The Battle of Cowpens - Gaffney, South Carolina
The Battle of Cowpens - Gaffney, South Carolina
General Daniel Morgan
The hero of Cowpens, Gen.
Morgan used creative tactics
to hand Banastre Tarleton a
major defeat.
The Battle of Cowpens - Gaffney, South Carolina
The Battle of Cowpens
Heavy fighting took place here on January 17, 1781.
The scene is now part of Cowpens National
Battlefield in Gaffney, South Carolina.
Cowpens National Battlefield
On January 17, 1781, General Daniel Morgan
turned the tide of the American Revolution.
The Battle of Cowpens in South Carolina
started the British down a road that would
end with their monumental surrender at
Yorktown, Virginia.

The battle took place as everything was
going wrong in America's fight for
independence. George Washington's army
was bogged down in the North. The British
had taken Charleston and then handed the
Americans a devastating defeat at Camden,
South Carolina. Banastre Tarleton and his
dragoons were riding rough-shod over South
Carolina, and had just massacred a force of
American soldiers at the Waxhaws.

Command of the American army in the South
now fell to General Nathaniel Greene. Using
an unexpected strategy, he sent Morgan into
South Carolina to try to delay the British
campaign.

Tantalizingly appearing and then falling back
before Tarleton's oncoming legion, Morgan
stretched the British officer's supply lines
while giving his own force time to receive
reinforcements. On January 17, 1781,
however, he turned to fight.

Knowing Tarleton's reputation for rashness
and the American militia's reputation for
running under fire, General Morgan came up
with an ingenious plan. He formed his men
in a series of lines, militia in the front and his
seasoned Continentals in the rear.

Moving from campfire to campfire speaking
to his men, Morgan explained his plan. The
men in the front had only to fire a couple of
times and then they could head for the rear.
This seemed reasonable to the militiamen
and they agreed to the plan.

The strategy worked. Morgan's front lines
weakened the oncoming British with a volley
fire and then headed for the rear. Tarleton,
believing Morgan's men were breaking and
running, ordered a charge. By the time the
British reached the American regulars, they
believed the Patriots were in full retreat.

Tarleton ordered his men to charge and they
surged forward, but again ran into heavy fire,
this time from Morgan's Continentals. A fierce
firefight erupted, the Continentals standing
toe to toe with the British while the militia
forces reformed to the rear.

The critical moment came when part of
Morgan's main line confused orders and
began an organized retreat. Rushing forward,
the general picked his moment then ordered
his men to wheel and fire directly into the
faces of the oncoming British.

The British assault collapsed. Sensing the
moment of victory, the American militia
rejoined the battle and suddenly the British
were in full retreat. Their retreat became a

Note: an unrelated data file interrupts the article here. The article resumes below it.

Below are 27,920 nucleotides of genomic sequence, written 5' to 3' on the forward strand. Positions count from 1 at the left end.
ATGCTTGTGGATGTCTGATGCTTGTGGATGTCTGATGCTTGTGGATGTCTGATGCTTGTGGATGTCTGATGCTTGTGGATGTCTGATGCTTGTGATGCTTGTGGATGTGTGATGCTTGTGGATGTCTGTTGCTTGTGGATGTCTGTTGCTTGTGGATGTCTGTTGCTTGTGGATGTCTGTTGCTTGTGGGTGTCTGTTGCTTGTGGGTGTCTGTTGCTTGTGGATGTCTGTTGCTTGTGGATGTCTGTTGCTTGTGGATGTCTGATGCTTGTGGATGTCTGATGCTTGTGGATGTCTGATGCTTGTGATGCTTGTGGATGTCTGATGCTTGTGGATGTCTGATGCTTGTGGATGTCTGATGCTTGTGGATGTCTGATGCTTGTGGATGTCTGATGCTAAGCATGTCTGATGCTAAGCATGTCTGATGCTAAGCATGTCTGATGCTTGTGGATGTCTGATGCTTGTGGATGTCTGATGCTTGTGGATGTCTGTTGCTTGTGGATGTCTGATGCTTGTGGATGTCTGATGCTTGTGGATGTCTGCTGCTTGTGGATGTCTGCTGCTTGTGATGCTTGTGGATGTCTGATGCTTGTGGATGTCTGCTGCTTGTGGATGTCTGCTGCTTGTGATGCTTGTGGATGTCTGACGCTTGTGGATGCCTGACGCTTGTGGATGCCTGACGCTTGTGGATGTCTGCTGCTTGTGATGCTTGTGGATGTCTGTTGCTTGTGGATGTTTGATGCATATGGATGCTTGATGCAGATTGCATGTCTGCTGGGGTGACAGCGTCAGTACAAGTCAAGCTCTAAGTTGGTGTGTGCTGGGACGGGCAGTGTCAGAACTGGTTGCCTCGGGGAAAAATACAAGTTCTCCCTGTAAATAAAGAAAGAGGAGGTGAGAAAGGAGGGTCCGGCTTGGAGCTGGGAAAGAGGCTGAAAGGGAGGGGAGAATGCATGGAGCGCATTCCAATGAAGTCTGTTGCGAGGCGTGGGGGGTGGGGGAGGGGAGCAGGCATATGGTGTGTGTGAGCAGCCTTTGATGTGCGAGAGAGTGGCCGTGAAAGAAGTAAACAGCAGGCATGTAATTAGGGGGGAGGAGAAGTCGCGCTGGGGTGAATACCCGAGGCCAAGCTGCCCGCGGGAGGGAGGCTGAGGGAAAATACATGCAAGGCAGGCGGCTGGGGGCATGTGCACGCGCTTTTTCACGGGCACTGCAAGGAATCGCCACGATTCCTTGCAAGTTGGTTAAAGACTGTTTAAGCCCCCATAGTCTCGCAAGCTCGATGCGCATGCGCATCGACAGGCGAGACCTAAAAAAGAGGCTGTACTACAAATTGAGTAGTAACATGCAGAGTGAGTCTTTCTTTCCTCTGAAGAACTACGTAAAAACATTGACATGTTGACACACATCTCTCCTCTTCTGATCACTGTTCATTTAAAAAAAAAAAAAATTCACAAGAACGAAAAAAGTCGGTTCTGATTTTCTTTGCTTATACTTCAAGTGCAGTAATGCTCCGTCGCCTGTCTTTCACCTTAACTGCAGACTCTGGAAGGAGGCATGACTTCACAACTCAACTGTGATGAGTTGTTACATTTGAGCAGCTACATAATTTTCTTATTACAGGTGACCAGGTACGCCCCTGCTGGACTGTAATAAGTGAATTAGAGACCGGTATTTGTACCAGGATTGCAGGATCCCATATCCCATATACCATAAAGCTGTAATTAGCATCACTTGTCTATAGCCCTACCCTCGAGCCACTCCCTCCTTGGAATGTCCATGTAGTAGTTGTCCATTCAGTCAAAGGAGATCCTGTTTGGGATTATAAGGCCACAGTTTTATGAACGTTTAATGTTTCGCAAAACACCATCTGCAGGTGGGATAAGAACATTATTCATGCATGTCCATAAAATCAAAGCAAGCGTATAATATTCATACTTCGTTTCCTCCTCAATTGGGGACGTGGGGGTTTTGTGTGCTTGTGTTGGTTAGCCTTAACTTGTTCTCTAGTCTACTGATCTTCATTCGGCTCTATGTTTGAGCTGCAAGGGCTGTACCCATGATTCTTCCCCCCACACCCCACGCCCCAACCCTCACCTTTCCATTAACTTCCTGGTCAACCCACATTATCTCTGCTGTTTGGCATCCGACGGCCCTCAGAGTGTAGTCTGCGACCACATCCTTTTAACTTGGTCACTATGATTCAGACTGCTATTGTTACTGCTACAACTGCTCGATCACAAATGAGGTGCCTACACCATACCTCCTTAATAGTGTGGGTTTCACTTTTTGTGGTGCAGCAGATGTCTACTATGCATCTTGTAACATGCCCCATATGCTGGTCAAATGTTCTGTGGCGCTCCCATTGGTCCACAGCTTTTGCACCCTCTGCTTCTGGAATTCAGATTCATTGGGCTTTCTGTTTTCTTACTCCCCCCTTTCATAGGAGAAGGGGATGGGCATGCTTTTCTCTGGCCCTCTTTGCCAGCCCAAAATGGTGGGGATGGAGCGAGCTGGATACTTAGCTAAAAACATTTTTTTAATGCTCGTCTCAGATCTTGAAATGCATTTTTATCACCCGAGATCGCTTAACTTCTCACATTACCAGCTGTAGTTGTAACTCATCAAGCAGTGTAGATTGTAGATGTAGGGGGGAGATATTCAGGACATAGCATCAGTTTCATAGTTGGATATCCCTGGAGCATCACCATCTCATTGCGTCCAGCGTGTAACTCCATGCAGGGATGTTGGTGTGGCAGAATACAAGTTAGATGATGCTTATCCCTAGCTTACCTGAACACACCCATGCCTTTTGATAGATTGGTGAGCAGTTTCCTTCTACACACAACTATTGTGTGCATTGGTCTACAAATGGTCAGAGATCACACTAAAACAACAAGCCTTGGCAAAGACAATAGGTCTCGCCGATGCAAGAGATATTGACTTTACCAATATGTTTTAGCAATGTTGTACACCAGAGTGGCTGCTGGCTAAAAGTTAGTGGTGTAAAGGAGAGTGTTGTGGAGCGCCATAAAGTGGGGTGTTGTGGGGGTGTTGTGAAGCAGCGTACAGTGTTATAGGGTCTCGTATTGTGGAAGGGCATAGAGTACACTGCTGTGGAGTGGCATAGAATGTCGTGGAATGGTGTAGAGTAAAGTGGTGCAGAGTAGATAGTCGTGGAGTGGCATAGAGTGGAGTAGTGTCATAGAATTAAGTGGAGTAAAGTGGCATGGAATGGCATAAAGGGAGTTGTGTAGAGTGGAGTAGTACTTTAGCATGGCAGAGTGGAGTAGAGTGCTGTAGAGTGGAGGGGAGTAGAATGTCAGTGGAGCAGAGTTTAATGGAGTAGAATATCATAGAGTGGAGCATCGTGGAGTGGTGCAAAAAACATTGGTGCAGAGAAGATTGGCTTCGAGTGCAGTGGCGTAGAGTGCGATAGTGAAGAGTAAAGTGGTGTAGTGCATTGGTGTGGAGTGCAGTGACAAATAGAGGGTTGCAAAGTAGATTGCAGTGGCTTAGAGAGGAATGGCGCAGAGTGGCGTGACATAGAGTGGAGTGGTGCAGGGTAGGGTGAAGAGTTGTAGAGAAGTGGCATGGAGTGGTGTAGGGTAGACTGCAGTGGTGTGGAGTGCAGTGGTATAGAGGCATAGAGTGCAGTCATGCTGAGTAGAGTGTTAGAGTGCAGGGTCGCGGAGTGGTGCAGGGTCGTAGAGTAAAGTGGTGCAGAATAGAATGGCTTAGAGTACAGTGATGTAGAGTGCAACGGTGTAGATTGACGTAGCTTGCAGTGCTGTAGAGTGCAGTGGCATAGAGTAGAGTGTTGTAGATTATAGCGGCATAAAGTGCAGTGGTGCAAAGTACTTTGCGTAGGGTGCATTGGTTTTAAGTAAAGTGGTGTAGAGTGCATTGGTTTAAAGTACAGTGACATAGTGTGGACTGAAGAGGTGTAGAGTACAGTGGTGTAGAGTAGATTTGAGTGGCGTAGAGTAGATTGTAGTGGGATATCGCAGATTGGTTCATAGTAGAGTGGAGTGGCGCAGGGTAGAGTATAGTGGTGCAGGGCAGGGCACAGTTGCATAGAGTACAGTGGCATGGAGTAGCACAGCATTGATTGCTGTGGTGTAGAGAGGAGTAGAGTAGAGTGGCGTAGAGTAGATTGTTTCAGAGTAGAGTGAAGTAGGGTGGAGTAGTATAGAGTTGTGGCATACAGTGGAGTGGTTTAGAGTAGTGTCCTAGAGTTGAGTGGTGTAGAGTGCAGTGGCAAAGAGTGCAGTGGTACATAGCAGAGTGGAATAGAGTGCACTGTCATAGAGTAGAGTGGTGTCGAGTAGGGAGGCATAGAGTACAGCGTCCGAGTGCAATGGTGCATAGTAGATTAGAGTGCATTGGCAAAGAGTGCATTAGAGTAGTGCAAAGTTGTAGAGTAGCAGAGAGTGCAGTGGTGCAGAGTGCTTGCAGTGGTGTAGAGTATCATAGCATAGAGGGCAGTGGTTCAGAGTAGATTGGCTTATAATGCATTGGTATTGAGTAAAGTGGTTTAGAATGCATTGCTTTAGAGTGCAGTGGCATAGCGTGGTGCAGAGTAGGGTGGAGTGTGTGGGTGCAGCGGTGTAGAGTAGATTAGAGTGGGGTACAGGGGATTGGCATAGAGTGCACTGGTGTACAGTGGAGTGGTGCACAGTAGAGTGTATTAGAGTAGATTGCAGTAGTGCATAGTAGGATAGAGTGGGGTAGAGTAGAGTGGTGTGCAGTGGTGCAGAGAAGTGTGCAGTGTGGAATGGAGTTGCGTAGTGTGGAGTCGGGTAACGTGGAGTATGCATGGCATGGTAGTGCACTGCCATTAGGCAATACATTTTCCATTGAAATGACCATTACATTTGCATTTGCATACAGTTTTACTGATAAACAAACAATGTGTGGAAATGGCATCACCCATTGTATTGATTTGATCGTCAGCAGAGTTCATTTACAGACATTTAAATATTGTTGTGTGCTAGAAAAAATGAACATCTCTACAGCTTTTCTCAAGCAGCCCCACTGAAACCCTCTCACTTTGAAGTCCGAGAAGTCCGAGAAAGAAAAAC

disaster when the Americans charged them
and all order disappeared in Tarleton's ranks.

One of the most remarkable moments of the
day took place at this stage of the battle. As
the British army collapsed and the Patriot
soldiers waded into their lines, two of the
American officers focused on the small
British cannon. In a remarkable maneuver,
Captain Anderson of Maryland used his
spontoon (a lance carried by some officers)
to "pole vault" onto one of the guns.  
Washington's cavalry charged after the
retreating Tarleton and there was a brief but
deadly clash between the American and
Legion horsemen. Washington engaged
Tarleton himself and was almost killed when
the British commander was joined by two of
his officers. The American cavalryman lost
his horse and by the time he could secure
another, "Bloody Ban" had escaped.

Hannah's Cowpens had become a killing
ground by the end of the battle. When the
numbers were tallied, Tarleton's legion had
been destroyed. The British lost 110 killed,
200 wounded and another 630 captured.
American losses were around 25 killed and
125 wounded.

The Battle of Cowpens inspired the American
armies with new hope. Morgan had defeated
the most feared British force in the South and
achieved the only successful double
envelopment of the American Revolution.

Realizing the significance of his own victory,
Morgan began a rapid withdrawal into North
Carolina. He knew Cornwallis would be
desperate to recapture his 630 prisoners so
he drove his army north as fast as it could
move. So began the famed
Race to the Dan
that under General Nathaniel Greene's
leadership would become one of the most
notable achievements of the Revolution.

The battlefield at Cowpens is now a
beautifully preserved and interpreted national
park area. Located on Highway 11 in Gaffney,
the park is open daily from 9 to 5 and is free
to visit.

Walking trails lead through key areas of the
battlefield, which is also ringed by a driving
tour. The museum features artifacts, a film,
weapons and more.

Cowpens National Battlefield is also on the
Overmountain VIctory National Historic Trail
which follows the route of the American army
to the nearby
Battle of Kings Mountain.

Click here to visit the park's website for
directions and more information.
Cannon at Cowpens
Patriot forces captured two
small cannon like this one
when they overran the British
lines at the Battle of Cowpens.
Cowpens National Battlefield
The monument seen here
was erected on the battlefield
under the authorization of the
U.S. Congress.
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Copyright 2012 & 2013 by Dale Cox
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Last Updated: May 29, 2013
The Revolution in the South
Battle of Cowpens
This is the view Tarleton had
as the battle began. Morgan's
men were formed straight up
the road.
The Double Envelopment
On this ground Morgan
achieved the only double
envelopment of an enemy
army during the Revolution.